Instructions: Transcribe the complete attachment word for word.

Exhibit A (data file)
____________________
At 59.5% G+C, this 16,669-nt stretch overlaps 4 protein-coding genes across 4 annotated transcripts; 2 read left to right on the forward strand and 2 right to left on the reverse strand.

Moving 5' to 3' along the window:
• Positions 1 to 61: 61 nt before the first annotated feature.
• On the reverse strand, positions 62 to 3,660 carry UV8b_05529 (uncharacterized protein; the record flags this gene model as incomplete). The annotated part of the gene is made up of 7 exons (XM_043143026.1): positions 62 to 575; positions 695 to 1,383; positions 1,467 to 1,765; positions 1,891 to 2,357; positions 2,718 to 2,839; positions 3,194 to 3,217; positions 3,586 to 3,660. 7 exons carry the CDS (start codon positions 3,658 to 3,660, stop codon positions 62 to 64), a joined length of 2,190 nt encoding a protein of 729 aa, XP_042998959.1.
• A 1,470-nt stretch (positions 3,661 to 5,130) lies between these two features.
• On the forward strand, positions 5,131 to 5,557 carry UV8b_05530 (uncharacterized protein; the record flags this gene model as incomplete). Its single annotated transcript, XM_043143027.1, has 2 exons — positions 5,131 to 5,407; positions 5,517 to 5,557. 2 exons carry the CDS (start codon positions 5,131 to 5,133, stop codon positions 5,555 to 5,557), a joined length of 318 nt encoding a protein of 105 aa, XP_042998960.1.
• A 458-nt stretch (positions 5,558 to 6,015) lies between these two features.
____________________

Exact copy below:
At 59.5% G+C, this 16,669-nt stretch overlaps 4 protein-coding genes across 4 annotated transcripts; 2 read left to right on the forward strand and 2 right to left on the reverse strand.

Moving 5' to 3' along the window:
• Positions 1 to 61: 61 nt before the first annotated feature.
• On the reverse strand, positions 62 to 3,660 carry UV8b_05529 (uncharacterized protein; the record flags this gene model as incomplete). The annotated part of the gene is made up of 7 exons (XM_043143026.1): positions 62 to 575; positions 695 to 1,383; positions 1,467 to 1,765; positions 1,891 to 2,357; positions 2,718 to 2,839; positions 3,194 to 3,217; positions 3,586 to 3,660. 7 exons carry the CDS (start codon positions 3,658 to 3,660, stop codon positions 62 to 64), a joined length of 2,190 nt encoding a protein of 729 aa, XP_042998959.1.
• A 1,470-nt stretch (positions 3,661 to 5,130) lies between these two features.
• On the forward strand, positions 5,131 to 5,557 carry UV8b_05530 (uncharacterized protein; the record flags this gene model as incomplete). Its single annotated transcript, XM_043143027.1, has 2 exons — positions 5,131 to 5,407; positions 5,517 to 5,557. 2 exons carry the CDS (start codon positions 5,131 to 5,133, stop codon positions 5,555 to 5,557), a joined length of 318 nt encoding a protein of 105 aa, XP_042998960.1.
• A 458-nt stretch (positions 5,558 to 6,015) lies between these two features.